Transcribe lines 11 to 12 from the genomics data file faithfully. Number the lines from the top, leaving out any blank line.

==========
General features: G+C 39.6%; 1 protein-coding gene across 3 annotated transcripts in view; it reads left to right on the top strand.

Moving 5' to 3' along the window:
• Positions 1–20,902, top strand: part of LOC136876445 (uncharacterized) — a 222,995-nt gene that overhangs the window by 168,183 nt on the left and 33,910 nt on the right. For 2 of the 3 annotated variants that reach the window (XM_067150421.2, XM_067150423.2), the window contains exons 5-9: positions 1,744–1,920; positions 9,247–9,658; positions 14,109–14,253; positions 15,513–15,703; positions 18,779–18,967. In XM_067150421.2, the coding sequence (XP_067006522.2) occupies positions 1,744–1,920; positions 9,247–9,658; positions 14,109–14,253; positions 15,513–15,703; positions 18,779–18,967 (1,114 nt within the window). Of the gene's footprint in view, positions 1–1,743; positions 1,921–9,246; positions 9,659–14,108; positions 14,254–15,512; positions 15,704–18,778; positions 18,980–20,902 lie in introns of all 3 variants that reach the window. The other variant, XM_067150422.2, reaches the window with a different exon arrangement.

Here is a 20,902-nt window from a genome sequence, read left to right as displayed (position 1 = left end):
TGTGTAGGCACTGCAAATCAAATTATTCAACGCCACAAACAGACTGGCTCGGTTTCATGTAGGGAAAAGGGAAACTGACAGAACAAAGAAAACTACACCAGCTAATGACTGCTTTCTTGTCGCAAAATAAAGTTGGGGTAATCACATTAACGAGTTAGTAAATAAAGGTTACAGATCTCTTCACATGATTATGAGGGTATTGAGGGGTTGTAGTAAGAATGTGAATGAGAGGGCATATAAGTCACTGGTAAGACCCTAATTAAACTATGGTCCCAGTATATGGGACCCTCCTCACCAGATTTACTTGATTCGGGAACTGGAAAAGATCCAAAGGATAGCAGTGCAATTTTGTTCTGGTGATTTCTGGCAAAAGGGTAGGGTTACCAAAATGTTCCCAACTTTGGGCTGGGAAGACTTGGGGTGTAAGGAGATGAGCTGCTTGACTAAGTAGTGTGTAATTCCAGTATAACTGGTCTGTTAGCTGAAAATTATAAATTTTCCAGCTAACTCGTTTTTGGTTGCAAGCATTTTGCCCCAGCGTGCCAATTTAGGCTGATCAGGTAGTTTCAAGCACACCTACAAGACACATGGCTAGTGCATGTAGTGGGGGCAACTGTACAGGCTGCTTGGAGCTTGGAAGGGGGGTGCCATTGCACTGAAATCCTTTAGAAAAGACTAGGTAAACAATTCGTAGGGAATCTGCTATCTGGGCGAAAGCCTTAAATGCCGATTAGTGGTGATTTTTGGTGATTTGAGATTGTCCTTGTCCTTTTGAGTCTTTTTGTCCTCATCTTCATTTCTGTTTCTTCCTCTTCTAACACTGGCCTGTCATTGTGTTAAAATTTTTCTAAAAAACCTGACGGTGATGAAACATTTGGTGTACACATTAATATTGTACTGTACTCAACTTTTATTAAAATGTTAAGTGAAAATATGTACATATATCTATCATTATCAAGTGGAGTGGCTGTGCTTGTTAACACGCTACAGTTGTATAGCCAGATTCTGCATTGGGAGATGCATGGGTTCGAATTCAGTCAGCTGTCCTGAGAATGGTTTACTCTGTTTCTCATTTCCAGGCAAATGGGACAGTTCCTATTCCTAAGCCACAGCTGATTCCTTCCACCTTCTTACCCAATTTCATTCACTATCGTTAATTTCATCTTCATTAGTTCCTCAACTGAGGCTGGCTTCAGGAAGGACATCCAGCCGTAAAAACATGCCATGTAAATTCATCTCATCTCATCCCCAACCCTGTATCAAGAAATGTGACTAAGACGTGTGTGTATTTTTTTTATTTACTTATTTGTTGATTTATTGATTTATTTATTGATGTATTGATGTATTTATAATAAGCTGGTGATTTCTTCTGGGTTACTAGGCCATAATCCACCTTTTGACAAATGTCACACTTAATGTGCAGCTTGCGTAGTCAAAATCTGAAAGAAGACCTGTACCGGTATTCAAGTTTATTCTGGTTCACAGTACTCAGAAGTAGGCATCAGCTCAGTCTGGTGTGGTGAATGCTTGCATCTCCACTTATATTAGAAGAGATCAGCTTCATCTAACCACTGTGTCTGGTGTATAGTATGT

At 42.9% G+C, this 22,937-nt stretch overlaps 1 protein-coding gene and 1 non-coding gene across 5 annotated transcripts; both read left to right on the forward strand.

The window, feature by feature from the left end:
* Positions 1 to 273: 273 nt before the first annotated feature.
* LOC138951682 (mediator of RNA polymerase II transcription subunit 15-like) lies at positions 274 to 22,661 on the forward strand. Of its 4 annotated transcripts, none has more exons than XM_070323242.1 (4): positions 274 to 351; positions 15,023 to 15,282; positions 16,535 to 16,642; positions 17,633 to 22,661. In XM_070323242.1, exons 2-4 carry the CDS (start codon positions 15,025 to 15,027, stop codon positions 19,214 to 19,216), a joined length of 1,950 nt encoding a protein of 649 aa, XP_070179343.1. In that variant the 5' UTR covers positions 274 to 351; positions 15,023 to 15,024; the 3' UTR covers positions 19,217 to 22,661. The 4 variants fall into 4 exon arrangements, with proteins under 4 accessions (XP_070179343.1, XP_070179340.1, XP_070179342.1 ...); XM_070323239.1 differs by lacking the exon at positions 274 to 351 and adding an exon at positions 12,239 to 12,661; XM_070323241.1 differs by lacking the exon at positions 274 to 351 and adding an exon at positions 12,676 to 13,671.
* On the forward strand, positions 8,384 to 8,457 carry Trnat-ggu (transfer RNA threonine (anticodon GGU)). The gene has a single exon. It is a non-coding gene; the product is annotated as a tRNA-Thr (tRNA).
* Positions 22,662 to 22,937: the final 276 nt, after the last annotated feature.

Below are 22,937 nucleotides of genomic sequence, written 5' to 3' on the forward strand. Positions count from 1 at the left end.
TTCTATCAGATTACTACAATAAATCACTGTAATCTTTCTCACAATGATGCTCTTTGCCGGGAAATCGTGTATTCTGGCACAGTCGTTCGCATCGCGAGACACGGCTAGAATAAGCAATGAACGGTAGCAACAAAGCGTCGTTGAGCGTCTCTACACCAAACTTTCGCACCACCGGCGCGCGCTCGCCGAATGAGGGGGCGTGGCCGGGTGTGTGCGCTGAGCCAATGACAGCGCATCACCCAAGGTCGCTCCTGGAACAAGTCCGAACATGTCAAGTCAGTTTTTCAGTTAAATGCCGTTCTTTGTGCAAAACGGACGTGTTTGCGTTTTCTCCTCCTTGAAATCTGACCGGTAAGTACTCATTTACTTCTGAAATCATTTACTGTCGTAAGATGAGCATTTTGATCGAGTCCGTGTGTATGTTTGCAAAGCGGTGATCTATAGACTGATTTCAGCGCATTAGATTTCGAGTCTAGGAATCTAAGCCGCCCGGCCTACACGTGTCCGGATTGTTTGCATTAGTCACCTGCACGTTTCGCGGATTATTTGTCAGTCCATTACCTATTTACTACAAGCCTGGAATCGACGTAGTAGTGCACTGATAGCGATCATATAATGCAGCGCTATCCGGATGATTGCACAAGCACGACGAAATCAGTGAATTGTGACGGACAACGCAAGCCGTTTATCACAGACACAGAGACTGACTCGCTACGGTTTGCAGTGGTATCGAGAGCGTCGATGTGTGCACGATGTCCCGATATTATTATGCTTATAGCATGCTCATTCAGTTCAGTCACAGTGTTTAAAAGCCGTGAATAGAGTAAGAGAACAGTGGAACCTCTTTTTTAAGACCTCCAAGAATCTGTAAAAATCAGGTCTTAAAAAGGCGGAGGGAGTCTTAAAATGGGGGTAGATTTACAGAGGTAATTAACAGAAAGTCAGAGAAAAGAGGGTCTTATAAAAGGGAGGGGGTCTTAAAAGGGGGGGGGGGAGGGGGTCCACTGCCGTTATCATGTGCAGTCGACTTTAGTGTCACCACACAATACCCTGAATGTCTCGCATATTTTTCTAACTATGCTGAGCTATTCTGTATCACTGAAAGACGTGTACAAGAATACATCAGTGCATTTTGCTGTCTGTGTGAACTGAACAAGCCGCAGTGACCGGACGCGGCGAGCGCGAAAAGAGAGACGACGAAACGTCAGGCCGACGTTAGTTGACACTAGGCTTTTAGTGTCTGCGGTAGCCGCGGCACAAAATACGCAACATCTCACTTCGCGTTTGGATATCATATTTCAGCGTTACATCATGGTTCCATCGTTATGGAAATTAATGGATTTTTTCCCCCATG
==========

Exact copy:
* Positions 22,662 to 22,937: the final 276 nt, after the last annotated feature.

Below are 22,937 nucleotides of genomic sequence, written 5' to 3' on the forward strand. Positions count from 1 at the left end.